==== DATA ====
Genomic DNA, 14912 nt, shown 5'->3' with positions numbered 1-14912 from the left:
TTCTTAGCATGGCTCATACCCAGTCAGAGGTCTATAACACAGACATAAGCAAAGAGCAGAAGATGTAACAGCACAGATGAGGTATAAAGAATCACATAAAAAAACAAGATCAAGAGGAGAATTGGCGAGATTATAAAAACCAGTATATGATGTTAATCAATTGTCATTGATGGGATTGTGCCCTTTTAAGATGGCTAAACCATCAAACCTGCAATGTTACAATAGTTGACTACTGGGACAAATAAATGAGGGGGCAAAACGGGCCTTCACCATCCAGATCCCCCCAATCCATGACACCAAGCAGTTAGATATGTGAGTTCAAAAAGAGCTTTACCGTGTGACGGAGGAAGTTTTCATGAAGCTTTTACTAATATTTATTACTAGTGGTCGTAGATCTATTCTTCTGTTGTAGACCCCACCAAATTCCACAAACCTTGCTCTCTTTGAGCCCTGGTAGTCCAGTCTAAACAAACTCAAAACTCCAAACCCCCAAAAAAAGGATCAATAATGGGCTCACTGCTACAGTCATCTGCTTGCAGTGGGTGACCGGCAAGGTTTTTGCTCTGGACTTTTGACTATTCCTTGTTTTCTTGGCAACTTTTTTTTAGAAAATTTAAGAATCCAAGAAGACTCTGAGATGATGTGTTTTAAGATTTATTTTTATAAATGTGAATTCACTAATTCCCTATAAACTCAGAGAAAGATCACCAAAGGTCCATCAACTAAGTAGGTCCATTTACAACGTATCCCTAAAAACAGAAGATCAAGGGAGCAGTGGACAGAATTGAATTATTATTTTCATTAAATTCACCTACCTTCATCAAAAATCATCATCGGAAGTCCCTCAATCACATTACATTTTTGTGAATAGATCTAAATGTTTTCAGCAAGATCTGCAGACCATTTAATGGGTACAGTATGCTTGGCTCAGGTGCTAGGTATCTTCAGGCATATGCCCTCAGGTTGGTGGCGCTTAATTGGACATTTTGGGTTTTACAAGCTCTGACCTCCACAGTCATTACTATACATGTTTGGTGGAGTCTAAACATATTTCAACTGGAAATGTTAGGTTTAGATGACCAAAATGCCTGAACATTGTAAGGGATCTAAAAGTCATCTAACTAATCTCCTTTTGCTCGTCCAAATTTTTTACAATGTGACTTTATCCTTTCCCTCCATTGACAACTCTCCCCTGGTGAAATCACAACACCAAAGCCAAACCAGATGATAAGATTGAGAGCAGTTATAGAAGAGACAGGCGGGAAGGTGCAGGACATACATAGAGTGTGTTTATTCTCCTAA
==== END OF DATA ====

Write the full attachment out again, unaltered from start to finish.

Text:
Genomic DNA, 14912 nt, shown 5'->3' with positions numbered 1-14912 from the left:
TTCTTAGCATGGCTCATACCCAGTCAGAGGTCTATAACACAGACATAAGCAAAGAGCAGAAGATGTAACAGCACAGATGAGGTATAAAGAATCACATAAAAAAACAAGATCAAGAGGAGAATTGGCGAGATTATAAAAACCAGTATATGATGTTAATCAATTGTCATTGATGGGATTGTGCCCTTTTAAGATGGCTAAACCATCAAACCTGCAATGTTACAATAGTTGACTACTGGGACAAATAAATGAGGGGGCAAAACGGGCCTTCACCATCCAGATCCCCCCAATCCATGACACCAAGCAGTTAGATATGTGAGTTCAAAAAGAGCTTTACCGTGTGACGGAGGAAGTTTTCATGAAGCTTTTACTAATATTTATTACTAGTGGTCGTAGATCTATTCTTCTGTTGTAGACCCCACCAAATTCCACAAACCTTGCTCTCTTTGAGCCCTGGTAGTCCAGTCTAAACAAACTCAAAACTCCAAACCCCCAAAAAAAGGATCAATAATGGGCTCACTGCTACAGTCATCTGCTTGCAGTGGGTGACCGGCAAGGTTTTTGCTCTGGACTTTTGACTATTCCTTGTTTTCTTGGCAACTTTTTTTTAGAAAATTTAAGAATCCAAGAAGACTCTGAGATGATGTGTTTTAAGATTTATTTTTATAAATGTGAATTCACTAATTCCCTATAAACTCAGAGAAAGATCACCAAAGGTCCATCAACTAAGTAGGTCCATTTACAACGTATCCCTAAAAACAGAAGATCAAGGGAGCAGTGGACAGAATTGAATTATTATTTTCATTAAATTCACCTACCTTCATCAAAAATCATCATCGGAAGTCCCTCAATCACATTACATTTTTGTGAATAGATCTAAATGTTTTCAGCAAGATCTGCAGACCATTTAATGGGTACAGTATGCTTGGCTCAGGTGCTAGGTATCTTCAGGCATATGCCCTCAGGTTGGTGGCGCTTAATTGGACATTTTGGGTTTTACAAGCTCTGACCTCCACAGTCATTACTATACATGTTTGGTGGAGTCTAAACATATTTCAACTGGAAATGTTAGGTTTAGATGACCAAAATGCCTGAACATTGTAAGGGATCTAAAAGTCATCTAACTAATCTCCTTTTGCTCGTCCAAATTTTTTACAATGTGACTTTATCCTTTCCCTCCATTGACAACTCTCCCCTGGTGAAATCACAACACCAAAGCCAAACCAGATGATAAGATTGAGAGCAGTTATAGAAGAGACAGGCGGGAAGGTGCAGGACATACATAGAGTGTGTTTATTCTCCTAA